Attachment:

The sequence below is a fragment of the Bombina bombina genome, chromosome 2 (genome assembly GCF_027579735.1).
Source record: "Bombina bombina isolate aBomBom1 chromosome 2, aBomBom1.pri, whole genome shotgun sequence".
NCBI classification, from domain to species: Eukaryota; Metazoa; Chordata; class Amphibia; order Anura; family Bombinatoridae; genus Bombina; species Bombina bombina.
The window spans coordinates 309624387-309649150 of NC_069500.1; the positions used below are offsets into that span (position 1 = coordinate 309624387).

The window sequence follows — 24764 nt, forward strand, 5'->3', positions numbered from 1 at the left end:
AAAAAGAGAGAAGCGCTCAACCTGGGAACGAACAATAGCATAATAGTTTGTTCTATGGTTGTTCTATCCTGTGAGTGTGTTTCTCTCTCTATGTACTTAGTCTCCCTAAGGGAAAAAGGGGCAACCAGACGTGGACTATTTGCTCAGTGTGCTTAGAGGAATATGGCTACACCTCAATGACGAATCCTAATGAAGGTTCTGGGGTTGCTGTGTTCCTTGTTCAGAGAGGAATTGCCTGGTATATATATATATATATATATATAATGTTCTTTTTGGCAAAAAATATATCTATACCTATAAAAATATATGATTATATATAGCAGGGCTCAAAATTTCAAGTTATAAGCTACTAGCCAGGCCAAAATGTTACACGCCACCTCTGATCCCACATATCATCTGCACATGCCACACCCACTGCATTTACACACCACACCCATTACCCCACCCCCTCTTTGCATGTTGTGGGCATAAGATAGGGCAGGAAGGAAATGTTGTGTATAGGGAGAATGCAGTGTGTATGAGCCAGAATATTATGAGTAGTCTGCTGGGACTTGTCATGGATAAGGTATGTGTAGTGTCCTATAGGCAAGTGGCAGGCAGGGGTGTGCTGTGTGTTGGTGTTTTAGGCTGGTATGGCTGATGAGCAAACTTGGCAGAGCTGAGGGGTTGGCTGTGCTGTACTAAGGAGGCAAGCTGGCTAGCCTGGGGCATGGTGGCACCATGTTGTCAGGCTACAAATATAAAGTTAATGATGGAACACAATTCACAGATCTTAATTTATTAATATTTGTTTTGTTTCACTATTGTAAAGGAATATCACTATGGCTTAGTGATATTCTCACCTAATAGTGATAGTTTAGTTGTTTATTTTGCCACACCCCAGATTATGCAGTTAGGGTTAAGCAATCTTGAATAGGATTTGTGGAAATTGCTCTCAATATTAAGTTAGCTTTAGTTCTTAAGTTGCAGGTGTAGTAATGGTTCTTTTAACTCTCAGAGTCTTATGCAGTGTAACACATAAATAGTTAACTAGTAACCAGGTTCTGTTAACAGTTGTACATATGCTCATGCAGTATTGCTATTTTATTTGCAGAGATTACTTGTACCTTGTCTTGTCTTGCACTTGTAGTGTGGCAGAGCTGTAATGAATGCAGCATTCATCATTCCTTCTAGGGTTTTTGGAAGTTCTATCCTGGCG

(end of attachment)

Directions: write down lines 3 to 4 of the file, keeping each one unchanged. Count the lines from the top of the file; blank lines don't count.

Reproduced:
NCBI classification, from domain to species: Eukaryota; Metazoa; Chordata; class Amphibia; order Anura; family Bombinatoridae; genus Bombina; species Bombina bombina.
The window spans coordinates 309624387-309649150 of NC_069500.1; the positions used below are offsets into that span (position 1 = coordinate 309624387).